mBio. 2021 Oct 12:e0180121. doi: 10.1128/mBio.01801-21. Online ahead of print.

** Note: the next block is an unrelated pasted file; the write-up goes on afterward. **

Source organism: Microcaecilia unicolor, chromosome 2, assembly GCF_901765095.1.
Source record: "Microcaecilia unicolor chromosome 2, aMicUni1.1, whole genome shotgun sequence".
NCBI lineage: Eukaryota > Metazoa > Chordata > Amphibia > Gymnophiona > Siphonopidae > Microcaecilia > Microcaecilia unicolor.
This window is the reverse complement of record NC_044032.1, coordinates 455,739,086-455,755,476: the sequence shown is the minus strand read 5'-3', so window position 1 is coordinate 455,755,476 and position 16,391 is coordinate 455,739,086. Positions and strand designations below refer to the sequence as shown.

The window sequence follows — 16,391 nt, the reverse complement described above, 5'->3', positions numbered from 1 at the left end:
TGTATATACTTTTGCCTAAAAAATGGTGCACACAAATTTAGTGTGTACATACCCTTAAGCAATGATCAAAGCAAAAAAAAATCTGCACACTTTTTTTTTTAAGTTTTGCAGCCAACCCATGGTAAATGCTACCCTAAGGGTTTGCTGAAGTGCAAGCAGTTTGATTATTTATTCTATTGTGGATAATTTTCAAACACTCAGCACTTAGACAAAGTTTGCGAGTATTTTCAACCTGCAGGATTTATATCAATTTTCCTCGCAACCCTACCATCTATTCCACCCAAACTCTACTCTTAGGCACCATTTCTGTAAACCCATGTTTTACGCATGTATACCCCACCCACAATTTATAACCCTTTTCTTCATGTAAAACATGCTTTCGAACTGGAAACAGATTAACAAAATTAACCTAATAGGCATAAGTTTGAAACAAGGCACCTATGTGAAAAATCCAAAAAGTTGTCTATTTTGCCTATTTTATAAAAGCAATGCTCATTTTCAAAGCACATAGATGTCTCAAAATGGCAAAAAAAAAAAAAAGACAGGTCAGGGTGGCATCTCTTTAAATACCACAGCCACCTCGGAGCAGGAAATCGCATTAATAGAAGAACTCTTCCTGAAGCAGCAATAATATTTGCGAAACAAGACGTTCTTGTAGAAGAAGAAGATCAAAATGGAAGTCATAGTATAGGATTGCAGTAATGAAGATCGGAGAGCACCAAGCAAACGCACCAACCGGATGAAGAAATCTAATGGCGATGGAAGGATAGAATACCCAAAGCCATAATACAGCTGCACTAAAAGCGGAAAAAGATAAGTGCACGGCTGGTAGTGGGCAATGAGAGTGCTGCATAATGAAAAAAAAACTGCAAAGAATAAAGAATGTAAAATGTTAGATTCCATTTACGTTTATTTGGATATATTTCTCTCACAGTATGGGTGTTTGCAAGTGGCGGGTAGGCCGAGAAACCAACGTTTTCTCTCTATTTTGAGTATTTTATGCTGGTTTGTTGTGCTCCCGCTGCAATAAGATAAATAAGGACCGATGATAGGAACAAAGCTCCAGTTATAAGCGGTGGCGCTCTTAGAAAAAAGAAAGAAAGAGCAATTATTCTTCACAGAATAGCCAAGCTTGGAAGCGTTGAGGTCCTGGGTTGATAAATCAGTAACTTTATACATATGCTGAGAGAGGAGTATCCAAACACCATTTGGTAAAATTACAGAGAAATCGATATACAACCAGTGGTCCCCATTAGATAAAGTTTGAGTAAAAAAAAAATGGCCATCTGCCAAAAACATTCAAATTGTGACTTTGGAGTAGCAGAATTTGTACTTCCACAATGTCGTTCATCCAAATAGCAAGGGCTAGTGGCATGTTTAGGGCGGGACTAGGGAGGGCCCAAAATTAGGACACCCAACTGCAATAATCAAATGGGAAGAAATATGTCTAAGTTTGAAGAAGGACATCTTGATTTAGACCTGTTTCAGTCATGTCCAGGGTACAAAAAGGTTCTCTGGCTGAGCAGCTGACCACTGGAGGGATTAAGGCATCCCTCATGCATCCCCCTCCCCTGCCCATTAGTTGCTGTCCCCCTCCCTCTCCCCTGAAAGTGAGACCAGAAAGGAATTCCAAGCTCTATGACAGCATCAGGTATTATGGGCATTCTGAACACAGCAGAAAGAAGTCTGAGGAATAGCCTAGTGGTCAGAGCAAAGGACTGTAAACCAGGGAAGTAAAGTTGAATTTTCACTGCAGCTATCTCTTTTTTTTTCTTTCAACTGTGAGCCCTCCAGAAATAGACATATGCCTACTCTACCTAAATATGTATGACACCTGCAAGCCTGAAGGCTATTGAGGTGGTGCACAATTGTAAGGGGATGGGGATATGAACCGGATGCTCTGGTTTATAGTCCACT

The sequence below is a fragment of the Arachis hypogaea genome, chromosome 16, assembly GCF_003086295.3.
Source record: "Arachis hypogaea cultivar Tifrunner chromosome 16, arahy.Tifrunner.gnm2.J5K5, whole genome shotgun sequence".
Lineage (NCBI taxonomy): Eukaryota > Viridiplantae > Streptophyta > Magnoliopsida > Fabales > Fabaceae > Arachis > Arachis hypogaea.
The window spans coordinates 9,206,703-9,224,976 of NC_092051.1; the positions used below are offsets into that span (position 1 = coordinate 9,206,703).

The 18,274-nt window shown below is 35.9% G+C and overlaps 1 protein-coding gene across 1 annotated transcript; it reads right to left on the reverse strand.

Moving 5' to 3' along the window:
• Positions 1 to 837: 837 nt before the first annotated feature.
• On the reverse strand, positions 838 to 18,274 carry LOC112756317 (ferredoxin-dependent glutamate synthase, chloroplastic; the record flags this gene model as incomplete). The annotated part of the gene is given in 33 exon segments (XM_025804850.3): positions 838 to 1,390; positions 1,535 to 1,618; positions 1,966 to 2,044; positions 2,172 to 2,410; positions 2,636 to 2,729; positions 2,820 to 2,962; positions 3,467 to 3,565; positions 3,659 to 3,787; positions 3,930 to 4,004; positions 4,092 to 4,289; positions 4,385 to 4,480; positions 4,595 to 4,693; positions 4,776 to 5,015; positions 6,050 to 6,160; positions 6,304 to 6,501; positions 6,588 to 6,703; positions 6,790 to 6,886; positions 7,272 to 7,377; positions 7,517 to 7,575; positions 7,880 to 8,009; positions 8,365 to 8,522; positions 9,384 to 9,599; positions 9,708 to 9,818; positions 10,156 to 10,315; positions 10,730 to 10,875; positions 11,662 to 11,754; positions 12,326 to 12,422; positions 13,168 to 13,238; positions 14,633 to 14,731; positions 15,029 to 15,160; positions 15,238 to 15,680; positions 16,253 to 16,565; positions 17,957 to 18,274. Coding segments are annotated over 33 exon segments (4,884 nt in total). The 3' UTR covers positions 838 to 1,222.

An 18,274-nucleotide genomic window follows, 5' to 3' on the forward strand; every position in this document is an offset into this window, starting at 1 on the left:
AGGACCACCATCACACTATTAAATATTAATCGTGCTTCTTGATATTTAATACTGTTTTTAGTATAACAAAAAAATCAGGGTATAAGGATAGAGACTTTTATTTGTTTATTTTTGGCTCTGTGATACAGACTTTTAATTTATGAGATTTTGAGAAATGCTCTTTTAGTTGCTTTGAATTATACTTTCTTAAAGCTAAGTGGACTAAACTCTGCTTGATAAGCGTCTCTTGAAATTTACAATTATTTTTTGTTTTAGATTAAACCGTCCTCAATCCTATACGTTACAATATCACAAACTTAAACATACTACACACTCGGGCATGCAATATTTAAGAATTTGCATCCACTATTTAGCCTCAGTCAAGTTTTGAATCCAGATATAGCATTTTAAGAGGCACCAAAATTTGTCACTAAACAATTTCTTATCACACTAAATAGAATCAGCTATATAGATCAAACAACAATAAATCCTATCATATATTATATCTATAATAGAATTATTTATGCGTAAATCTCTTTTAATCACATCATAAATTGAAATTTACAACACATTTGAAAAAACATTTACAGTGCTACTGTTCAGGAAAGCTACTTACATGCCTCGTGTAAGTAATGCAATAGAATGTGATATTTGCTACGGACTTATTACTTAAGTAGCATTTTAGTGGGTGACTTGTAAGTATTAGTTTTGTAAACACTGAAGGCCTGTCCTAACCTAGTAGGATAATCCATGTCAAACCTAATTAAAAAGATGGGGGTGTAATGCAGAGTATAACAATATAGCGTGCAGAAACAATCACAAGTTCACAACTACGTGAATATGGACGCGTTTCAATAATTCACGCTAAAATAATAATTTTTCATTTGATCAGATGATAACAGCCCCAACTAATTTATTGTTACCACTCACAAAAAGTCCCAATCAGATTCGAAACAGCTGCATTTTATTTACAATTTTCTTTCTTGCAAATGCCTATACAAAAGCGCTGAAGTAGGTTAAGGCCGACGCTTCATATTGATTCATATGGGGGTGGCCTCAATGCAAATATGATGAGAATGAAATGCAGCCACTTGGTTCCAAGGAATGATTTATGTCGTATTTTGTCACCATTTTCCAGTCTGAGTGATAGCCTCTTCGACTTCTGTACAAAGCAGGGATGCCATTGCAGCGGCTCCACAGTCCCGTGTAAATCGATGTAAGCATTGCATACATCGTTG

Rates of antibiotic and multidrug resistance are rapidly rising, leaving fewer options for successful treatment of bacterial infections. In addition to acquiring genetic resistance, many pathogens form persister cells, form biofilms, and/or cause intracellular infections that enable bacteria to withstand antibiotic treatment and serve as a source of recurring infections. JD1 is a small molecule previously shown to kill Gram-negative bacteria under conditions where the outer membrane and/or efflux pumps are disrupted. We show here that JD1 rapidly disrupts membrane potential and kills Gram-positive bacteria. Further investigation revealed that treatment with JD1 disrupts membrane barrier function and causes aberrant membranous structures to form. Additionally, exposure to JD1 reduced the number of Staphylococcus aureus and Staphylococcus epidermidis viable persister cells within broth culture by up to 1,000-fold and reduced the matrix and cell volume of biofilms that had been established for 24 h. Finally, we show that JD1 reduced the number of recoverable methicillin-resistant S. aureus organisms from infected cells. These observations indicate that JD1 inhibits staphylococcal cells in difficult-to-treat growth stages as well as, or better than, current clinical antibiotics. Thus, JD1 shows the importance of testing compounds under conditions that are relevant to infection, demonstrates the utility that membrane-targeting compounds have against multidrug-resistant bacteria, and indicates that small molecules that target bacterial cell membranes may serve as potent broad-spectrum antibacterials. IMPORTANCE Untreatable bacterial infections are a critical public health care issue. In addition to increasing antibiotic resistance, bacteria that are in slow-growing or nongrowing states, or that live inside mammalian cells, are typically insensitive to clinical antibiotics and therefore difficult to eradicate. Bacterial cell membranes have been proposed as potential novel antibiotic targets that may be vulnerable in these difficult to treat cell types because cell membranes are always present and performing essential functions. The small molecule JD1 was previously shown to disrupt Gram-negative bacterial cell membranes. Here, we show that it also disrupts the cell membrane of Gram-positive bacteria and reduces viable bacteria within persister populations, biofilms, and mammalian cells. These observations demonstrate the importance of testing novel compounds under infection-relevant conditions, because their potency against rapidly growing cells may not reveal their full potential.